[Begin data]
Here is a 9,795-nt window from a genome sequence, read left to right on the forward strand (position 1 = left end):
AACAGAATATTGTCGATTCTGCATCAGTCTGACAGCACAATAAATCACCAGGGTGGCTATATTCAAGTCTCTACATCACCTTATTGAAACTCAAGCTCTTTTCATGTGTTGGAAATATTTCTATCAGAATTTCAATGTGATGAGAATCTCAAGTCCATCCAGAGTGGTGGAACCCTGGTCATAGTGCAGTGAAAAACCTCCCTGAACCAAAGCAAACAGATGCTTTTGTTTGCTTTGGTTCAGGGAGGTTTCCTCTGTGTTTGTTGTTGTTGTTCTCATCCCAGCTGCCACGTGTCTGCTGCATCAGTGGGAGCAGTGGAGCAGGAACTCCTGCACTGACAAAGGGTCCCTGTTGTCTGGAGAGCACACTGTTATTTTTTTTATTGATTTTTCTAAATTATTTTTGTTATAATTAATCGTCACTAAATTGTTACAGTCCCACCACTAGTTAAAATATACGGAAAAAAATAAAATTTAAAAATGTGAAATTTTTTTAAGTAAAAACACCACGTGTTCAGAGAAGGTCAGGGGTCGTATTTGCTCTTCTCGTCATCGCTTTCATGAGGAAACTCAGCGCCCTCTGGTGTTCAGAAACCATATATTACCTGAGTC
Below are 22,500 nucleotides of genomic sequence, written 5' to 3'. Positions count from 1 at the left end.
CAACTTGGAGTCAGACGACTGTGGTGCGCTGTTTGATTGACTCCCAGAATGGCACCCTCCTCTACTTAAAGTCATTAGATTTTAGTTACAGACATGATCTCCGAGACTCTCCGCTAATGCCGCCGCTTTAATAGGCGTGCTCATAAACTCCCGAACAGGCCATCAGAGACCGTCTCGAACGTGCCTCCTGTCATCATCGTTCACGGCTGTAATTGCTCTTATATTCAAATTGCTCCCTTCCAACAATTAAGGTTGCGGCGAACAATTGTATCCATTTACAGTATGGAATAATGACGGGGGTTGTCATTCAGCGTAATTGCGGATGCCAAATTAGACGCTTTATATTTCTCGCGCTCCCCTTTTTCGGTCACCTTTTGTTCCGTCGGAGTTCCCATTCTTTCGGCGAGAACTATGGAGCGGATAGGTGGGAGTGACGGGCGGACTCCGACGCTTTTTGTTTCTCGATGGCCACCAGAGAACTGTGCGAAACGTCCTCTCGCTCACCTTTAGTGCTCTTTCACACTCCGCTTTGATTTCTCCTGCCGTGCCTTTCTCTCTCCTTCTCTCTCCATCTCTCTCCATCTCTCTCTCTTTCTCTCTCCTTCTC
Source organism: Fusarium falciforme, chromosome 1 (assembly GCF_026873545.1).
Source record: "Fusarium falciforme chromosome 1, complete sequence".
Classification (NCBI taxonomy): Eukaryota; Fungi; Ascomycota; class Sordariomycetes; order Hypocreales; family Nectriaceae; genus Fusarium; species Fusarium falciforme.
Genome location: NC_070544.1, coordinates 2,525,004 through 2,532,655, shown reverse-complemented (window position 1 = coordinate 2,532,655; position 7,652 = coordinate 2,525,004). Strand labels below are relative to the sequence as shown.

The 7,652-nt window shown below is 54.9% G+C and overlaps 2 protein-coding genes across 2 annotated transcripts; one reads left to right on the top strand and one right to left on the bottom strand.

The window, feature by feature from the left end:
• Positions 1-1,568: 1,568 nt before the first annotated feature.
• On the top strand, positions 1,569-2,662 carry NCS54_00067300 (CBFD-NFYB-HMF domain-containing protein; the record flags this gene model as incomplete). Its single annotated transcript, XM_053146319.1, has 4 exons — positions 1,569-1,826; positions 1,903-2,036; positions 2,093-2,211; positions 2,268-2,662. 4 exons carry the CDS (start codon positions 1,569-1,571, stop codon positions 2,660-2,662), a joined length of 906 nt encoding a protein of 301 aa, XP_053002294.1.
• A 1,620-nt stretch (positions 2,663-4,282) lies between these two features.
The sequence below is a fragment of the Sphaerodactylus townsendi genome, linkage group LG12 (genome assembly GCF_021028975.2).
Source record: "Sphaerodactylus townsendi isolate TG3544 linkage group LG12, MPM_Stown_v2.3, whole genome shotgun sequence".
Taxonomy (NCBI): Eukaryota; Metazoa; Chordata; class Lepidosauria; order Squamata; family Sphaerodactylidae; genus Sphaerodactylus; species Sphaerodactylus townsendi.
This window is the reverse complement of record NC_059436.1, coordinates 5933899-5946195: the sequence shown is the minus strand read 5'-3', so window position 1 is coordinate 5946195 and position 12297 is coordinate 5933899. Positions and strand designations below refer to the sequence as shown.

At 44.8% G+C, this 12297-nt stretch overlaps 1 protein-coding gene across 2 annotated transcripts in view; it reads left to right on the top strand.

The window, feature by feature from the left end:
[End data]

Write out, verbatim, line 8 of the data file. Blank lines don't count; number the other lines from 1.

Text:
Genome location: NC_070544.1, coordinates 2,525,004 through 2,532,655, shown reverse-complemented (window position 1 = coordinate 2,532,655; position 7,652 = coordinate 2,525,004). Strand labels below are relative to the sequence as shown.